Home > A Curve in the Road(11)

A Curve in the Road(11)
Author: Julianne MacLean

“Thank you,” I say. “I’ll call first thing in the morning.”

“Good,” he replies. “And get some rest, Abbie. It sounds like you need it.”

“I will. And thank you again. You have no idea what you’ve done for me and my son tonight. We’ll never forget it.”


I wake with a start and sit bolt upright in bed. The morning sun is beaming through ice crystals on the window glass. They shimmer like diamonds, and I’m momentarily blinded because my pupils are dilated from sleep. Only then do I remember where I am and why I’m here.

Last night I was in a car accident, and my husband died.

I feel as if I’ve lost a limb or an internal organ. I wish someone would walk in and tell me it was all a bad dream, but I know it wasn’t. Today I must rise and come to grips with Alan’s passing and start to think about practical details I don’t want to face—like coffins and obituaries, hymns and flower arrangements.

If only I could go back in time and relive yesterday. If that were possible, I would get up in the morning and insist that Alan forget about work and come with me to my mother’s house. Then none of this would be happening. I wouldn’t be waking up in this hospital, drowning in grief, unable to hear my husband’s laugh or smell his musky aftershave or find comfort in his arms.

Then I think about Winston, and I want both Zack and me to be at the vet hospital when he wakes up. I want to stroke my dog’s soft golden head and tell him everything is going to be okay.

I need to say those words out loud, to hear them myself, to try and believe them—for Zack’s sake as well as my own.

Tossing the covers aside, I slip out of bed and look out the window. It’s still early, but salt trucks and snowplows have done their job through the night, and the street appears to be clear.

I wipe the tears from my cheeks, collect myself, and turn to my mother, who is still sleeping.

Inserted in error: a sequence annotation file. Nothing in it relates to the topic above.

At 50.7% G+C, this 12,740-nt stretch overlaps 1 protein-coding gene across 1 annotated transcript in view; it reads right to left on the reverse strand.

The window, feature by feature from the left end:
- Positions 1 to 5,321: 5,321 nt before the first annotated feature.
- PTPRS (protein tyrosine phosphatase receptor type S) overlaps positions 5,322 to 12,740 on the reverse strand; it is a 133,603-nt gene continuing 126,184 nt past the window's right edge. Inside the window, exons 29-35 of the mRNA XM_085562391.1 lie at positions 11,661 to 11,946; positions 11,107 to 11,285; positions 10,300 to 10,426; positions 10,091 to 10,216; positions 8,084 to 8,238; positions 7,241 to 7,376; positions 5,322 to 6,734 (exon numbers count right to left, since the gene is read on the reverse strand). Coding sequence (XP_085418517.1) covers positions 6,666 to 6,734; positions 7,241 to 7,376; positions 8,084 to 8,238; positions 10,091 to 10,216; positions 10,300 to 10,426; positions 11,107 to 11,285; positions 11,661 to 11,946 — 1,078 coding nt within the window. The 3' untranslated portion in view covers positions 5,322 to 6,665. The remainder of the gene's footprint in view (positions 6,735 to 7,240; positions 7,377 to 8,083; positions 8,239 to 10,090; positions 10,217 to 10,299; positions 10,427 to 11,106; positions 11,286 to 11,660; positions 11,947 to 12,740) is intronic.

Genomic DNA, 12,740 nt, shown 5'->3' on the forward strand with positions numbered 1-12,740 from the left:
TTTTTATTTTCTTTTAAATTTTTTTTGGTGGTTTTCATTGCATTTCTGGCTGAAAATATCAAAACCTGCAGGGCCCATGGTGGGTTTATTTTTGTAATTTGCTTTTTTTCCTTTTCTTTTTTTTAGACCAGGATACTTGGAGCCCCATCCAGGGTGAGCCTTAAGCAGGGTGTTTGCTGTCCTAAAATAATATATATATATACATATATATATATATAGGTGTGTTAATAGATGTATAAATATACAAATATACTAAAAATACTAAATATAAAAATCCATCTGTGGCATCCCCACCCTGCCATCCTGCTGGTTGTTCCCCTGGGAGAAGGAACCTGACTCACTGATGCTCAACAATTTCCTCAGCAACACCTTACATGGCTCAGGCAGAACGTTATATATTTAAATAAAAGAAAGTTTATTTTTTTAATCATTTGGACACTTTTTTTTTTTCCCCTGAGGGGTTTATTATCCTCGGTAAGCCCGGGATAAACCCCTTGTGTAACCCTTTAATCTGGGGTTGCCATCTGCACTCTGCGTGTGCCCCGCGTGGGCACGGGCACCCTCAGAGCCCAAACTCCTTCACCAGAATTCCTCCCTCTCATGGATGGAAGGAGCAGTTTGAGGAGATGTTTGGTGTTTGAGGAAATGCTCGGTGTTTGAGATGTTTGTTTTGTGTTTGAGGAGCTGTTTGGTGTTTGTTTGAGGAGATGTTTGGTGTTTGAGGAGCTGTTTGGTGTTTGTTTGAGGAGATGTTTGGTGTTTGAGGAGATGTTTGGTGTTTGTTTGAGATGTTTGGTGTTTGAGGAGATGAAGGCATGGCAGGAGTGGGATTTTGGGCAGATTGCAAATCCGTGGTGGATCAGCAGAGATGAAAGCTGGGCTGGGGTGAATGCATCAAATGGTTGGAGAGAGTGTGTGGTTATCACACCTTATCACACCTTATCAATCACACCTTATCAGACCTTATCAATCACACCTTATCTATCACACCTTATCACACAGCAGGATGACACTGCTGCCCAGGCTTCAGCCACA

“Mom, wake up,” I say, gently shaking her.

She opens her eyes. “What’s happening?”

“It’s morning, and the roads are salted,” I say. “I’m going to call Zack now and get Maureen to bring him directly to the vet hospital so that we can see Winston together. Can you drive me there?”

She sits up and glances around. “Yes, of course, but are you allowed to leave?”

“They can’t hold me against my will,” I reply, sitting down on a chair to pull on my sneakers and tie the laces. “Besides, I’m fine. Just a little stiff and sore in the legs, that’s all.”

It’s my heart that hurts the most, but I don’t need to tell my mother that—she knows.

I call my son, and we take a few moments to comfort each other on the phone. Then I tell him where he and Maureen should meet me.

I also ask him to pack a bag for me at our house and bring it with him. I give him specific instructions about what I’ll need—my toothbrush, socks and underwear, jeans and sweatshirts. A black dress.

The sound of a meal cart rolling down the hall on squeaky wheels causes my mother to rise from her bed. “You should eat something.”

“Yes. We both should, but let’s try to be quick because Maureen and Zack are leaving Halifax now and should be at the vet hospital in just over an hour. God, I can’t wait to see him.”

The porter brings in two trays, and I thank him. Even though I have no appetite, I force down a few bites of oatmeal before I go to the nurses’ station to let them know I can’t wait around for the doctor to discharge me. I need to leave immediately. I explain why—because of Winston—and the duty nurse understands because she’s a dog owner too. I promise to return for a follow-up with Dr. Sanders very soon.

Fifteen minutes later, Mom and I are pulling out of the hospital parking lot, and I feel a sudden pang in my gut to be leaving the place where Alan died less than twelve hours ago—where his body is still being held. I turn in my seat to look out the rear window and watch the building grow distant.

I hate leaving him behind. A jagged lump forms in my throat. Stop! I want to say. Take me back. But I know we can’t stop. We have to keep going. I need to stay in the car and keep moving toward something that could potentially be fixed.

My mother turns a corner at the end of the street, and the hospital disappears from view. I face forward again, finding it difficult to breathe through a thick haze of sorrow.

As we pull into the driveway of a blue Victorian mansion with white trim, the warmth of the sun is melting the icicles that hang on trees and power lines. The whole world is shiny and dripping.